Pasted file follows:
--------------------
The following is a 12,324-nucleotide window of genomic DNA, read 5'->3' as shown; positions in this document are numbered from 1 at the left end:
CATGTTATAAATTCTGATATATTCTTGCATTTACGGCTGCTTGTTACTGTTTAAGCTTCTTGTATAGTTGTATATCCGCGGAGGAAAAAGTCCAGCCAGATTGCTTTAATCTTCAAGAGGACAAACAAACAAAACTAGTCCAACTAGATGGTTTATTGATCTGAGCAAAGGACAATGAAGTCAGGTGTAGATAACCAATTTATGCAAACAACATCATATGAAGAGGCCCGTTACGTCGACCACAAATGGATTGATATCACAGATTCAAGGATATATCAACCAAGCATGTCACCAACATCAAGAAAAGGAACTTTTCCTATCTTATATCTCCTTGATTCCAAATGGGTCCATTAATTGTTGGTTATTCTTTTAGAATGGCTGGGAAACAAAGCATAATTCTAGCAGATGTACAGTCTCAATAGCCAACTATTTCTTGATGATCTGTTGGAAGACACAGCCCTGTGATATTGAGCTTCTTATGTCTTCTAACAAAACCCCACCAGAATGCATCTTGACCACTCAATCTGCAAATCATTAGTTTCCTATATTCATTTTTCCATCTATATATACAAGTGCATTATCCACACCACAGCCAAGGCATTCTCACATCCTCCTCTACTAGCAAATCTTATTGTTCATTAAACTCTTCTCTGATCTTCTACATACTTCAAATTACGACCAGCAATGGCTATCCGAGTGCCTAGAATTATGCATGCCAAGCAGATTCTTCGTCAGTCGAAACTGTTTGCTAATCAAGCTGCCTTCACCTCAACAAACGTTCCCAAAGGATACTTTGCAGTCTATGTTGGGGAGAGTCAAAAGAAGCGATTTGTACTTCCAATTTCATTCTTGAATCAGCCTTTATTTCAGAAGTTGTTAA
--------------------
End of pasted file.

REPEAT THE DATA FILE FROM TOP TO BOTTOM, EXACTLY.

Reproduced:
The following is a 12,324-nucleotide window of genomic DNA, read 5'->3' as shown; positions in this document are numbered from 1 at the left end:
CATGTTATAAATTCTGATATATTCTTGCATTTACGGCTGCTTGTTACTGTTTAAGCTTCTTGTATAGTTGTATATCCGCGGAGGAAAAAGTCCAGCCAGATTGCTTTAATCTTCAAGAGGACAAACAAACAAAACTAGTCCAACTAGATGGTTTATTGATCTGAGCAAAGGACAATGAAGTCAGGTGTAGATAACCAATTTATGCAAACAACATCATATGAAGAGGCCCGTTACGTCGACCACAAATGGATTGATATCACAGATTCAAGGATATATCAACCAAGCATGTCACCAACATCAAGAAAAGGAACTTTTCCTATCTTATATCTCCTTGATTCCAAATGGGTCCATTAATTGTTGGTTATTCTTTTAGAATGGCTGGGAAACAAAGCATAATTCTAGCAGATGTACAGTCTCAATAGCCAACTATTTCTTGATGATCTGTTGGAAGACACAGCCCTGTGATATTGAGCTTCTTATGTCTTCTAACAAAACCCCACCAGAATGCATCTTGACCACTCAATCTGCAAATCATTAGTTTCCTATATTCATTTTTCCATCTATATATACAAGTGCATTATCCACACCACAGCCAAGGCATTCTCACATCCTCCTCTACTAGCAAATCTTATTGTTCATTAAACTCTTCTCTGATCTTCTACATACTTCAAATTACGACCAGCAATGGCTATCCGAGTGCCTAGAATTATGCATGCCAAGCAGATTCTTCGTCAGTCGAAACTGTTTGCTAATCAAGCTGCCTTCACCTCAACAAACGTTCCCAAAGGATACTTTGCAGTCTATGTTGGGGAGAGTCAAAAGAAGCGATTTGTACTTCCAATTTCATTCTTGAATCAGCCTTTATTTCAGAAGTTGTTAA